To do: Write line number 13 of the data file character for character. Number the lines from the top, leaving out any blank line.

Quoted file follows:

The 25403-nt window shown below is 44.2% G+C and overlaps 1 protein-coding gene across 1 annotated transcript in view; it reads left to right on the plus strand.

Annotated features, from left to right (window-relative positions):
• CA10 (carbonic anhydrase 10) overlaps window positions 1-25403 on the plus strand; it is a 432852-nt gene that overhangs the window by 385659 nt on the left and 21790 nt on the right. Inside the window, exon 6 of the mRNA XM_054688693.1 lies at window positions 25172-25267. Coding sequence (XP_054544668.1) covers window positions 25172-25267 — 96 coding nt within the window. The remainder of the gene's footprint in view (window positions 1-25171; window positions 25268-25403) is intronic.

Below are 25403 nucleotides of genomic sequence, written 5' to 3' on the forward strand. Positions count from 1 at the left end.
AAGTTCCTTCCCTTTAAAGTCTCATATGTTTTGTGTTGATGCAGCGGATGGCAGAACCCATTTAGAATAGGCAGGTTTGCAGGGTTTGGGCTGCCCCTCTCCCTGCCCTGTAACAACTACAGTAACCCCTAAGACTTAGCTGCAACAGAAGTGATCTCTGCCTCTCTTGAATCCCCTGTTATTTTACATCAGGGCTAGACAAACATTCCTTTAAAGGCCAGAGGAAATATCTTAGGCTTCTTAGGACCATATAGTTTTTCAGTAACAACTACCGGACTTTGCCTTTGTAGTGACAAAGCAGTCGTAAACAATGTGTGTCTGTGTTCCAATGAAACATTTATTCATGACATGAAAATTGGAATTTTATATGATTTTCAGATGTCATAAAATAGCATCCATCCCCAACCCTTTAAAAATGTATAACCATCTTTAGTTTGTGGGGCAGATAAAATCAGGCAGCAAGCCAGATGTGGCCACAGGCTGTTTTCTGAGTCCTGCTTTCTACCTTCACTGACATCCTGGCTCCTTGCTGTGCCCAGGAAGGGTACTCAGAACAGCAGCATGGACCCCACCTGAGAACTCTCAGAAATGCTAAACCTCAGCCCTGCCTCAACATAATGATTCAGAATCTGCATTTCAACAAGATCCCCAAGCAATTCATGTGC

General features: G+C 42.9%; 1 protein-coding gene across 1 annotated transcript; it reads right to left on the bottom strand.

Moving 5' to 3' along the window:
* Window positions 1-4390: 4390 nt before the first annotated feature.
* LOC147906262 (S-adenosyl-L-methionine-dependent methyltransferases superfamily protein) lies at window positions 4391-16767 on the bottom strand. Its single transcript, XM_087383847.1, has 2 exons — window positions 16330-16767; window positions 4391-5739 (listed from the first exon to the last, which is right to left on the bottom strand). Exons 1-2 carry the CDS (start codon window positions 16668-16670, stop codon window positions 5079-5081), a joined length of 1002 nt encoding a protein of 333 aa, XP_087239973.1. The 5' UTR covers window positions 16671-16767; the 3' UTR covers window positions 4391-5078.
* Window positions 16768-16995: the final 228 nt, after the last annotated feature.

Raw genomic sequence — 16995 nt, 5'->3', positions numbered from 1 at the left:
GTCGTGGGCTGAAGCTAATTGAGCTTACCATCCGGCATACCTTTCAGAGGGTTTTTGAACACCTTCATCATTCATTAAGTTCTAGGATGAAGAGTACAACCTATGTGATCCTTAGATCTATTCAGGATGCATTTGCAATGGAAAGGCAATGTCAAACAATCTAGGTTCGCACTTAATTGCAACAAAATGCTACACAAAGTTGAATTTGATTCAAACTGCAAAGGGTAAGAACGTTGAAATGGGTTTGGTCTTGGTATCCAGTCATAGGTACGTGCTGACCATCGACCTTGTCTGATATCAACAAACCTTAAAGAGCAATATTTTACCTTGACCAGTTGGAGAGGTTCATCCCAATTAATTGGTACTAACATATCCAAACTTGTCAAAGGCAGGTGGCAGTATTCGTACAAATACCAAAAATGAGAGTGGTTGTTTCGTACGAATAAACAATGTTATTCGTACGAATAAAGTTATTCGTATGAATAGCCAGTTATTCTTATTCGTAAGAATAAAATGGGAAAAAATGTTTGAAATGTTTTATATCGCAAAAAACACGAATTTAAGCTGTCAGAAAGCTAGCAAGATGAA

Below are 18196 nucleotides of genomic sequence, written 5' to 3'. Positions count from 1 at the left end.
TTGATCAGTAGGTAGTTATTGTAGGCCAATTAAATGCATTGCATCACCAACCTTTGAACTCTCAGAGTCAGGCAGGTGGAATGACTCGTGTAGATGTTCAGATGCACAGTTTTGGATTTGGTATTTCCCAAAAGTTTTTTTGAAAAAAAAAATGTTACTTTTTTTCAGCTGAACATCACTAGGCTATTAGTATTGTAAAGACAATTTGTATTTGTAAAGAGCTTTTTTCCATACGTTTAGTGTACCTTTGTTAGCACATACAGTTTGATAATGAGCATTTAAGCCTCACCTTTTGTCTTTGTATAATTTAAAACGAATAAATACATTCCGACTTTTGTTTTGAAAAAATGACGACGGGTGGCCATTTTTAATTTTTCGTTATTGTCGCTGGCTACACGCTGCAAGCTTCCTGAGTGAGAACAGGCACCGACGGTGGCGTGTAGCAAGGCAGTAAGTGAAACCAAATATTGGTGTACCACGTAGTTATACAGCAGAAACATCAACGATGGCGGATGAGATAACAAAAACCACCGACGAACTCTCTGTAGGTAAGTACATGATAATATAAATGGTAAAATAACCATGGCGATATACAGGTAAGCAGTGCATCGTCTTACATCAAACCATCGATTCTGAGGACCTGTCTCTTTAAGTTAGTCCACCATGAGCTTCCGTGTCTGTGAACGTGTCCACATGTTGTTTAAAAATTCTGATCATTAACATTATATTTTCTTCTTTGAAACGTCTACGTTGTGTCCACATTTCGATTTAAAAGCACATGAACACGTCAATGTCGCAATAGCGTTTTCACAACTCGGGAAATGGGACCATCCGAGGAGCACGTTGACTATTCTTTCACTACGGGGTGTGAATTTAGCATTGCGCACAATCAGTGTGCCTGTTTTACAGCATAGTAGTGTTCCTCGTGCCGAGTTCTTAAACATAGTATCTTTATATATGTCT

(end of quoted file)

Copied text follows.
Below are 18196 nucleotides of genomic sequence, written 5' to 3'. Positions count from 1 at the left end.